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    Sustainable farm shares space with a golf course

    The ping of a golf club head striking against a golf ball and the yell “fore” are not sounds usually associated with a farm, but if you are involved in Fairway Farms in Lemont, Illinois, they are common noises that Angelica Carmen, the farm’s manager and Sustainability Specialist, says come with her work location. Angelica was the guest speaker at Chicago Farmers’ October 21, 2019 meeting.

    Angelica manages and developed the farm that is located on the site of a former gravel parking lot at Cog Hill Golf and Country Club in Lemont and backs up to one of the four golf courses that have made Cog Hill famous among avid and pro golfers. The two-year-old sustainable farm boasts 4,500 square feet of planting space, 25 raised beds growing 100 different varieties of heirloom plants and edible flowers that are used in Cog Hill’s banquet facilities, 12 beehives (apiary) whose honey is sold to the community, a pumpkin patch, and a closed-loop composting program that uses kitchen waste mixed with garden refuse to create fertile compost that is used on the farm and, at the same time, mitigates methane-producing landfill waste.  “In the 2.5 years it has been in operation, the farm has diverted over 7,500 pounds of kitchen waste from landfills,” said a proud Angelica.

    A graduate of Loyola University Chicago, Angelica holds a degree in communication and environmental advocacy and leadership. She has had agriculture internships with Uncommon Ground, which has the first certified organic rooftop farm in the United States, and Loyola’s Urban Agriculture program. Aspiring to be a chef one day, Angelica said her internship with Uncommon Ground taught her how to grow sustainably and to grow for restaurant chefs. Loyola taught her how to manage a sustainable operation.

    Fairway Farms does not have electricity or mechanized equipment, does not use herbicides, irrigates from trenches dug under the fairways and a nearby pond, uses mulch that is composed of downed trees from the golf course, and creates its growing materials by recycling things no longer used by the golf course and adapting the items for growing use; for example, old golf cart beds have become planters and wooden turf pallets are turned on their sides to display hanging planters.

    “Golf courses can be positive stewards of the environment,” said Angelica. “The golf course has cut its use of fungicide and insecticide by 60 percent as a result of its connection with the farm and our sustainable processes. Additionally, the farm has saved the kitchen roughly $9,000 in produce costs annually.”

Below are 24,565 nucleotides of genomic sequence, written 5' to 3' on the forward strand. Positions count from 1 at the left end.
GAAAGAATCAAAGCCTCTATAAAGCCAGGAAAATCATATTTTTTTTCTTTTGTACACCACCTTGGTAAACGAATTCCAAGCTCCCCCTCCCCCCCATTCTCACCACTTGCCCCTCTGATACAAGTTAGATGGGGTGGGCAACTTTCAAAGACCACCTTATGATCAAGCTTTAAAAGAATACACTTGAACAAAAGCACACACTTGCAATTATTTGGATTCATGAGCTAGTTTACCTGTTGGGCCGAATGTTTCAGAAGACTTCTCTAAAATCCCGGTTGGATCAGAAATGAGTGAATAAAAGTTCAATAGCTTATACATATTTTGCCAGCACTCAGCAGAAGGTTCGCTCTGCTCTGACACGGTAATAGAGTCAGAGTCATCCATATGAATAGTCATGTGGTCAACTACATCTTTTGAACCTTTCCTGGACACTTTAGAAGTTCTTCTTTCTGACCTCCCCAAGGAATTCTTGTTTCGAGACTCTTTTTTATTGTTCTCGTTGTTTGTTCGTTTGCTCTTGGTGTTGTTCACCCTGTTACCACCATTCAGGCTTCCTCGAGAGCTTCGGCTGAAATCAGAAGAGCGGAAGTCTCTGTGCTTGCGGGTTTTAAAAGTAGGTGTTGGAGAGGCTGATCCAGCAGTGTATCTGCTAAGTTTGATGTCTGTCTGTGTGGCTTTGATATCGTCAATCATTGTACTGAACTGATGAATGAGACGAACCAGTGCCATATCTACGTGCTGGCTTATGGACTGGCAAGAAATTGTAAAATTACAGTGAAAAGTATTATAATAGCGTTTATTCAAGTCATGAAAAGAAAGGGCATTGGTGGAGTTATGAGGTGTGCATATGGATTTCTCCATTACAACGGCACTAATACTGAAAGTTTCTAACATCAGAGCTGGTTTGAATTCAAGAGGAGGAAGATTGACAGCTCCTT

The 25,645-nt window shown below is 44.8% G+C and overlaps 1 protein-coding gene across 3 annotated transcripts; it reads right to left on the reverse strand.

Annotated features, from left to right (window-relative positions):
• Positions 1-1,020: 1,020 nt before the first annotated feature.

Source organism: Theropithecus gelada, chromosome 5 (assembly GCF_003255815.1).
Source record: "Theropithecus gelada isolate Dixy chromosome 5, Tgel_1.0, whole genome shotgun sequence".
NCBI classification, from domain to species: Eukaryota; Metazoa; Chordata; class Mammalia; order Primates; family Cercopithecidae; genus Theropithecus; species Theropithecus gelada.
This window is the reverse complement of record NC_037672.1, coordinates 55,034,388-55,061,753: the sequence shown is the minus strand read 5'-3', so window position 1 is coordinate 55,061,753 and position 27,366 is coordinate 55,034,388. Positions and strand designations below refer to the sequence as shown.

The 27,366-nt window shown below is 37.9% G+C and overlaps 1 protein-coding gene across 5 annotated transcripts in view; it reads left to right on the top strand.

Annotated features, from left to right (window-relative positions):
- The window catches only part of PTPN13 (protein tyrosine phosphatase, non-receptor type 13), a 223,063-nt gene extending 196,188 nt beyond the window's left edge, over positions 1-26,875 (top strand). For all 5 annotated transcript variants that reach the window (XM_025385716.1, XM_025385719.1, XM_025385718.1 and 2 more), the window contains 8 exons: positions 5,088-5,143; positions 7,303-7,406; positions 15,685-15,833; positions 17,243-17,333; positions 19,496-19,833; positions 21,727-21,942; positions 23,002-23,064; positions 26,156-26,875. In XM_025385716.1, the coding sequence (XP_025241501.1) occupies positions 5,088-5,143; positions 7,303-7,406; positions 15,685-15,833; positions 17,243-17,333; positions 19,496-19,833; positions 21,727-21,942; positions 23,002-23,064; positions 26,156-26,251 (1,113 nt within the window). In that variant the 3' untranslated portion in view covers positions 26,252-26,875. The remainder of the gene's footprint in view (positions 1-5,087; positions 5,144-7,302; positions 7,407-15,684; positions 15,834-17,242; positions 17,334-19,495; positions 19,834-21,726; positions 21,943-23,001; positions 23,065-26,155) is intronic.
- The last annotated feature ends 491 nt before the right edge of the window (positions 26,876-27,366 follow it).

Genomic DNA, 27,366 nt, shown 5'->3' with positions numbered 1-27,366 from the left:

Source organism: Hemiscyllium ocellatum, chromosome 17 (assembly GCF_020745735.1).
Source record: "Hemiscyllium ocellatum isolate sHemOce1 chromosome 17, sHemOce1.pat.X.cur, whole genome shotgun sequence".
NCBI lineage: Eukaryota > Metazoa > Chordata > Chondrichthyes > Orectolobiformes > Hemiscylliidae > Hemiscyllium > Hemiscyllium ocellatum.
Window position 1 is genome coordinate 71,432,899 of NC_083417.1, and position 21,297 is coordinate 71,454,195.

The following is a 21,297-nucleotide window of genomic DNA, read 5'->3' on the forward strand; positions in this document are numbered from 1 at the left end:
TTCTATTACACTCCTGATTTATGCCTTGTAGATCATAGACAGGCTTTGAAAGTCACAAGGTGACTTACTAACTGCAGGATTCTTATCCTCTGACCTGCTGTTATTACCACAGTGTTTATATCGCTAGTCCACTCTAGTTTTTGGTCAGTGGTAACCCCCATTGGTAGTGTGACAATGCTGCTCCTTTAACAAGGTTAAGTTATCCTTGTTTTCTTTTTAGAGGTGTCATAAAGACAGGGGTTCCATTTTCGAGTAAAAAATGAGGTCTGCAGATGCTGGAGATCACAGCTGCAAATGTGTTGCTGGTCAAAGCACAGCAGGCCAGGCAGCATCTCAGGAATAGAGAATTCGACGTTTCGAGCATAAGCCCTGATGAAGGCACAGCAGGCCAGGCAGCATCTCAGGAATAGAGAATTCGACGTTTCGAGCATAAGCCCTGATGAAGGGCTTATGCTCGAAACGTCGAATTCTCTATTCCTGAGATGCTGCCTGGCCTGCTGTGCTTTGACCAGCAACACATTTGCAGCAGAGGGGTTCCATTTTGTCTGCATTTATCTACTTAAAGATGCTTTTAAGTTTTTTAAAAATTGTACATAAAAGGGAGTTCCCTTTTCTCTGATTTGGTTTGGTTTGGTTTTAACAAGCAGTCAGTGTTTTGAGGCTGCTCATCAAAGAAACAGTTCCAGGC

Today, a wildflower berm that backs up to the golf course supports the apiary, which produced 140 pounds of honey this season. While most of the honey is sold to the community, some honey goes to Cog Hill’s kitchens when needed for recipes.  The farm has a partnership with Pollyanna Brewing Company and grew basil varieties to brew Dubs Delight Blonde Basil Ale. The farm also has planted a lavender bed dedicated to the brewery for Cog Hill’s 2019 ‘Par for the Course American Pale Ale,’ which is available in the golf course’s dining areas.

    Pollinator gardens, “Monarchs in the Rough,” dot the golf courses and bluebird houses and bat boxes, constructed by area students, are erected throughout Cog Hill.

    Prior to developing the farm, Angelica worked with Cog Hill’s Director of Grounds Operations, Chris Flick, who wanted to delve into sustainability and spearhead a sustainability program for on and off the golf course. Angelica’s job was to grow the culinary farm on a golf course and that she has done.

    “We have partnerships with a number of area restaurants and Pollyanna Brewery and we are reaching out to schools,” said Angelica. “Our mission is to educate. Sustainability is giving back more than you take. We are enhancing the ecosystem and reusing as much as we possibly can to to reduce harmful emissions. Fairway Farms grows without any chemicals or synthetics and I see biodiversity strengthening from year to year.”

    To increase people’s awareness of Fairway Farms and its sustainability, Cog Hill and its farm were the hosts of two Farm to Table dinners that were held on grounds overlooking one of the golf courses.  The produce used on the menu came from the farm and was served.

    “Our first dinner served 50 people in August 2018 and the second dinner this September had 70 people,” said Angelica. “Ninety percent of the menu was sourced from the farm. We plan to increase the number of dinners to three or four each year because they are great showcases of our programs and inspiring to people.”

    There will be several Farm Dinner events open to the public held throughout the 2020 season, with official dates coming soon. Event information is available on Cog Hill’s website, www.coghillgolf.com/growing-green.

    Written by Denise Faris, The Chicago Farmers Newsletter Editor